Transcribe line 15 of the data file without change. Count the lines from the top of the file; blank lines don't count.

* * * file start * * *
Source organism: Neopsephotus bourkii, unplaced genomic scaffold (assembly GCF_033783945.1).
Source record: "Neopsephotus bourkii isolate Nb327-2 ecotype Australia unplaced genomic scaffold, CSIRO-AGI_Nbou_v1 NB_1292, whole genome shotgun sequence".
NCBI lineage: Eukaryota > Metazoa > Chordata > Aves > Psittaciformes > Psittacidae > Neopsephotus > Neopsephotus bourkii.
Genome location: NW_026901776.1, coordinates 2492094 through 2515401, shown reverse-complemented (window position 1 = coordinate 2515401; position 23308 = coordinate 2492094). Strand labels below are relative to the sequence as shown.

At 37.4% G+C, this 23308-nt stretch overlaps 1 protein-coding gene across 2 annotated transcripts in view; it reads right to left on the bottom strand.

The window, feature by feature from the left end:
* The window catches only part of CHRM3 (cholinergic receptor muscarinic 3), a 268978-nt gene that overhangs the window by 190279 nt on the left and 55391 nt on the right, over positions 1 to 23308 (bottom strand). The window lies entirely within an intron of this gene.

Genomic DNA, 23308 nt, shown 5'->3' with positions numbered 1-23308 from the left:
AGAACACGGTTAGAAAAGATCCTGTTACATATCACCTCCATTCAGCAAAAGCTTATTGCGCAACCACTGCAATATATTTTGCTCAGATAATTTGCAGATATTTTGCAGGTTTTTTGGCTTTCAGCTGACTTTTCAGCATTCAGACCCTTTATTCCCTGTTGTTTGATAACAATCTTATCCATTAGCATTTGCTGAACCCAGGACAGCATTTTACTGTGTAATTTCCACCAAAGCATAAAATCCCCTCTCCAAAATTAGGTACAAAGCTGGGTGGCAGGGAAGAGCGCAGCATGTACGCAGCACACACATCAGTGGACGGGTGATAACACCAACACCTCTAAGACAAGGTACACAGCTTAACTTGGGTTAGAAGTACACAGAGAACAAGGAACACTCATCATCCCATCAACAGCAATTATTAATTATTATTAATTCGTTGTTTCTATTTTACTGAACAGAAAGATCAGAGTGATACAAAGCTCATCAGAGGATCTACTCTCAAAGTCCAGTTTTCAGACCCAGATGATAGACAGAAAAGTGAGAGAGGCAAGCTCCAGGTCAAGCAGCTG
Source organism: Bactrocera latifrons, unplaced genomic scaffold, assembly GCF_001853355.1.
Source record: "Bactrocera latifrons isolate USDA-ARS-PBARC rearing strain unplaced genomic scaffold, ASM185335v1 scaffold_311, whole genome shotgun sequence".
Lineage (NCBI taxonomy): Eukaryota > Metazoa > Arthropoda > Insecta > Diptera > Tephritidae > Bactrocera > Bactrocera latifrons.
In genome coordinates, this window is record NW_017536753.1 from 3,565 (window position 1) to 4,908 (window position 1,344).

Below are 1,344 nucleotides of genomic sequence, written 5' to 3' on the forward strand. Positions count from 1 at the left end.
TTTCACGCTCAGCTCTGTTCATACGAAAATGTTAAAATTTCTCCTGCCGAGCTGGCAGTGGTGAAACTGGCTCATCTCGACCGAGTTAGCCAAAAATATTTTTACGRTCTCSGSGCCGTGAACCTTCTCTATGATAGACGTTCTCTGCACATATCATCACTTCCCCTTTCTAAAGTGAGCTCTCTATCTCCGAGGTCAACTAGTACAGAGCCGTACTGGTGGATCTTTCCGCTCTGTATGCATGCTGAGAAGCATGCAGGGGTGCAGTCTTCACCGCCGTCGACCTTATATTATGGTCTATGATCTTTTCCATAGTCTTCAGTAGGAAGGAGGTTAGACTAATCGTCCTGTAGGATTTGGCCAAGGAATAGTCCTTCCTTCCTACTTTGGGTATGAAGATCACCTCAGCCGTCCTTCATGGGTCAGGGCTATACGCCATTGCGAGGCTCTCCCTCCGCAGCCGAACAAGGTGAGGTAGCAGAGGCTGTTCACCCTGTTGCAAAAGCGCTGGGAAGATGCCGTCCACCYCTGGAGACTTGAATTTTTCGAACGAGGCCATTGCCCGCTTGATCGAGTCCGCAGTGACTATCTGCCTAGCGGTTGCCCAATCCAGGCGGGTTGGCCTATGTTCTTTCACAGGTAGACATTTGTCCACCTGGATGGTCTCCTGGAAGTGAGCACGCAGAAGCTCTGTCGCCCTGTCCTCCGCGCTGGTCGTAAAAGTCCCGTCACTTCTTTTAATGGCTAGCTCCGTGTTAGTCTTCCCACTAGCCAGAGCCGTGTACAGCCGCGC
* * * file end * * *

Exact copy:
TTTCACGCTCAGCTCTGTTCATACGAAAATGTTAAAATTTCTCCTGCCGAGCTGGCAGTGGTGAAACTGGCTCATCTCGACCGAGTTAGCCAAAAATATTTTTACGRTCTCSGSGCCGTGAACCTTCTCTATGATAGACGTTCTCTGCACATATCATCACTTCCCCTTTCTAAAGTGAGCTCTCTATCTCCGAGGTCAACTAGTACAGAGCCGTACTGGTGGATCTTTCCGCTCTGTATGCATGCTGAGAAGCATGCAGGGGTGCAGTCTTCACCGCCGTCGACCTTATATTATGGTCTATGATCTTTTCCATAGTCTTCAGTAGGAAGGAGGTTAGACTAATCGTCCTGTAGGATTTGGCCAAGGAATAGTCCTTCCTTCCTACTTTGGGTATGAAGATCACCTCAGCCGTCCTTCATGGGTCAGGGCTATACGCCATTGCGAGGCTCTCCCTCCGCAGCCGAACAAGGTGAGGTAGCAGAGGCTGTTCACCCTGTTGCAAAAGCGCTGGGAAGATGCCGTCCACCYCTGGAGACTTGAATTTTTCGAACGAGGCCATTGCCCGCTTGATCGAGTCCGCAGTGACTATCTGCCTAGCGGTTGCCCAATCCAGGCGGGTTGGCCTATGTTCTTTCACAGGTAGACATTTGTCCACCTGGATGGTCTCCTGGAAGTGAGCACGCAGAAGCTCTGTCGCCCTGTCCTCCGCGCTGGTCGTAAAAGTCCCGTCACTTCTTTTAATGGCTAGCTCCGTGTTAGTCTTCCCACTAGCCAGAGCCGTGTACAGCCGCGC